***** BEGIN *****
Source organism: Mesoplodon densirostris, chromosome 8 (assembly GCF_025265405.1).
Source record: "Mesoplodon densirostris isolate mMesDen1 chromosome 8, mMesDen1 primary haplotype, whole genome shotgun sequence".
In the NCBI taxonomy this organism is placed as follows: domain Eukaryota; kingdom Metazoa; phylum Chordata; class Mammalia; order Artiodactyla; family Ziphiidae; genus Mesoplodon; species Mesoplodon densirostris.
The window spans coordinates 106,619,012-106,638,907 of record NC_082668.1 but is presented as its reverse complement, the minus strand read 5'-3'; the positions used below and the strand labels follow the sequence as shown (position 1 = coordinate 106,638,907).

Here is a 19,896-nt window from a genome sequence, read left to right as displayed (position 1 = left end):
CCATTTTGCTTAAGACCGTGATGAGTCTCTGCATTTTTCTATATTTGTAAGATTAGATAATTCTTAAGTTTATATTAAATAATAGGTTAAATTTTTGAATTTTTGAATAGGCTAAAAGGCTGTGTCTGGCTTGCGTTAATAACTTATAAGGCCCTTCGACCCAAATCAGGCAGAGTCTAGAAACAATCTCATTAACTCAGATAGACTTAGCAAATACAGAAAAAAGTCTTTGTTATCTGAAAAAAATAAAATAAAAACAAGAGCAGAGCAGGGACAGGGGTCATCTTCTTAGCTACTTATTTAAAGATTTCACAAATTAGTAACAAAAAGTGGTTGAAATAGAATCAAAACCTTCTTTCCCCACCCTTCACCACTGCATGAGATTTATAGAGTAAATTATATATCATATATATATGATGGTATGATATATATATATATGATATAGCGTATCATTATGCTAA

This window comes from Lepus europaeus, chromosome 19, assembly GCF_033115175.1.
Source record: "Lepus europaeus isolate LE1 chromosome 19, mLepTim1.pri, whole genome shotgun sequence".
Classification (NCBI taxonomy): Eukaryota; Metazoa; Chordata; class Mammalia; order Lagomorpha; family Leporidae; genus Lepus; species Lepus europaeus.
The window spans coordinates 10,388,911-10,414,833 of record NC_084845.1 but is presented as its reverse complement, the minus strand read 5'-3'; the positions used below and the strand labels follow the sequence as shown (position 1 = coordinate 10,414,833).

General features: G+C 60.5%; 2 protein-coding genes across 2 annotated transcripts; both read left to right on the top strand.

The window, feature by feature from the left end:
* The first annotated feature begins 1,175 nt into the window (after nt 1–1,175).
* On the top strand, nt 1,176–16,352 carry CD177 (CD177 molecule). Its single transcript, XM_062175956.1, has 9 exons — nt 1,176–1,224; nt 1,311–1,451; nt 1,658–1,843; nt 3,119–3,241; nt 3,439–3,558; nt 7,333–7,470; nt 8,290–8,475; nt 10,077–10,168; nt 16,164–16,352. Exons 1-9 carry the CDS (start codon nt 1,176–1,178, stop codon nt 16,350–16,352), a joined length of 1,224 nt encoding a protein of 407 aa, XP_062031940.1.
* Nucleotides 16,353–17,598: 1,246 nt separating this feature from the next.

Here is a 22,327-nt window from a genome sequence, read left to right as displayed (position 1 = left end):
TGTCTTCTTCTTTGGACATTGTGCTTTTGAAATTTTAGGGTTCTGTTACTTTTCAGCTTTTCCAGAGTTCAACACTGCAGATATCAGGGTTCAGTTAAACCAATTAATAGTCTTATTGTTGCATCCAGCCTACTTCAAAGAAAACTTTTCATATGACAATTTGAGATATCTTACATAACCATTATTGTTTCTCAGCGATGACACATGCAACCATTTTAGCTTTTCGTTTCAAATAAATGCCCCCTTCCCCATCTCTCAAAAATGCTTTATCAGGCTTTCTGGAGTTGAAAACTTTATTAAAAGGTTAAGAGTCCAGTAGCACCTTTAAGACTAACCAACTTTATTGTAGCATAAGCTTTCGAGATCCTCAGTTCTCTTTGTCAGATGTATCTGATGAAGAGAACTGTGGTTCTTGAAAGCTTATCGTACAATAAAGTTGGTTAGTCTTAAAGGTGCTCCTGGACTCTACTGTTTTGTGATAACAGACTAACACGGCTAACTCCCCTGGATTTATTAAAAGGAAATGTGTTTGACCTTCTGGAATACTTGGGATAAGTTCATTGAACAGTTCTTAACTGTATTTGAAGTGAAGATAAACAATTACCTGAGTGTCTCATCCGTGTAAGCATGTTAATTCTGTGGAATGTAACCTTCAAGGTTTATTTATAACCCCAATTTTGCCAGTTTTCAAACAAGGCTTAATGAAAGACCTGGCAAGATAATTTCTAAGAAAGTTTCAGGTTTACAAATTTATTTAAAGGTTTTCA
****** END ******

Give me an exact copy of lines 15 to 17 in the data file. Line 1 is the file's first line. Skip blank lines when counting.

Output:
* Nucleotides 16,353–17,598: 1,246 nt separating this feature from the next.

Here is a 22,327-nt window from a genome sequence, read left to right as displayed (position 1 = left end):
TGTCTTCTTCTTTGGACATTGTGCTTTTGAAATTTTAGGGTTCTGTTACTTTTCAGCTTTTCCAGAGTTCAACACTGCAGATATCAGGGTTCAGTTAAACCAATTAATAGTCTTATTGTTGCATCCAGCCTACTTCAAAGAAAACTTTTCATATGACAATTTGAGATATCTTACATAACCATTATTGTTTCTCAGCGATGACACATGCAACCATTTTAGCTTTTCGTTTCAAATAAATGCCCCCTTCCCCATCTCTCAAAAATGCTTTATCAGGCTTTCTGGAGTTGAAAACTTTATTAAAAGGTTAAGAGTCCAGTAGCACCTTTAAGACTAACCAACTTTATTGTAGCATAAGCTTTCGAGATCCTCAGTTCTCTTTGTCAGATGTATCTGATGAAGAGAACTGTGGTTCTTGAAAGCTTATCGTACAATAAAGTTGGTTAGTCTTAAAGGTGCTCCTGGACTCTACTGTTTTGTGATAACAGACTAACACGGCTAACTCCCCTGGATTTATTAAAAGGAAATGTGTTTGACCTTCTGGAATACTTGGGATAAGTTCATTGAACAGTTCTTAACTGTATTTGAAGTGAAGATAAACAATTACCTGAGTGTCTCATCCGTGTAAGCATGTTAATTCTGTGGAATGTAACCTTCAAGGTTTATTTATAACCCCAATTTTGCCAGTTTTCAAACAAGGCTTAATGAAAGACCTGGCAAGATAATTTCTAAGAAAGTTTCAGGTTTACAAATTTATTTAAAGGTTTTCA